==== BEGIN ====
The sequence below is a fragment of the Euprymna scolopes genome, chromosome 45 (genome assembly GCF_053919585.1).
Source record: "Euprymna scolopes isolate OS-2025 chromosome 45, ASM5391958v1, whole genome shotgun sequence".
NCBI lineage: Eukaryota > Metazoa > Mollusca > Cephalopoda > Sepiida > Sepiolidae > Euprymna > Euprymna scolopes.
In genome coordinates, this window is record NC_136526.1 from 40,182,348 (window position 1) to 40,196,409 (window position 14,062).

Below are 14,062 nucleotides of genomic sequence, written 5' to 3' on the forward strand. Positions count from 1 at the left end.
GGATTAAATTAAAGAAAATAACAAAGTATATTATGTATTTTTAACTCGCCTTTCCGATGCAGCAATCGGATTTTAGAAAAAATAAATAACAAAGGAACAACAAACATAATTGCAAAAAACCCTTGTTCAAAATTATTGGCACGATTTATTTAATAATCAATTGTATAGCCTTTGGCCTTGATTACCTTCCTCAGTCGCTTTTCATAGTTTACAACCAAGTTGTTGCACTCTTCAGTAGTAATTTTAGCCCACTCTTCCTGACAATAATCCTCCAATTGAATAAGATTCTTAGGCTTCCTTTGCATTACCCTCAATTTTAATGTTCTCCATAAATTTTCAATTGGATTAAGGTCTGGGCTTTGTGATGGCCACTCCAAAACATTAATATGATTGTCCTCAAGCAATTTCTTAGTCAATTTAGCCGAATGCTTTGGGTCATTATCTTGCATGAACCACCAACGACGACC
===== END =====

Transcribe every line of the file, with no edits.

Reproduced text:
The sequence below is a fragment of the Euprymna scolopes genome, chromosome 45 (genome assembly GCF_053919585.1).
Source record: "Euprymna scolopes isolate OS-2025 chromosome 45, ASM5391958v1, whole genome shotgun sequence".
NCBI lineage: Eukaryota > Metazoa > Mollusca > Cephalopoda > Sepiida > Sepiolidae > Euprymna > Euprymna scolopes.
In genome coordinates, this window is record NC_136526.1 from 40,182,348 (window position 1) to 40,196,409 (window position 14,062).

Below are 14,062 nucleotides of genomic sequence, written 5' to 3' on the forward strand. Positions count from 1 at the left end.
GGATTAAATTAAAGAAAATAACAAAGTATATTATGTATTTTTAACTCGCCTTTCCGATGCAGCAATCGGATTTTAGAAAAAATAAATAACAAAGGAACAACAAACATAATTGCAAAAAACCCTTGTTCAAAATTATTGGCACGATTTATTTAATAATCAATTGTATAGCCTTTGGCCTTGATTACCTTCCTCAGTCGCTTTTCATAGTTTACAACCAAGTTGTTGCACTCTTCAGTAGTAATTTTAGCCCACTCTTCCTGACAATAATCCTCCAATTGAATAAGATTCTTAGGCTTCCTTTGCATTACCCTCAATTTTAATGTTCTCCATAAATTTTCAATTGGATTAAGGTCTGGGCTTTGTGATGGCCACTCCAAAACATTAATATGATTGTCCTCAAGCAATTTCTTAGTCAATTTAGCCGAATGCTTTGGGTCATTATCTTGCATGAACCACCAACGACGACC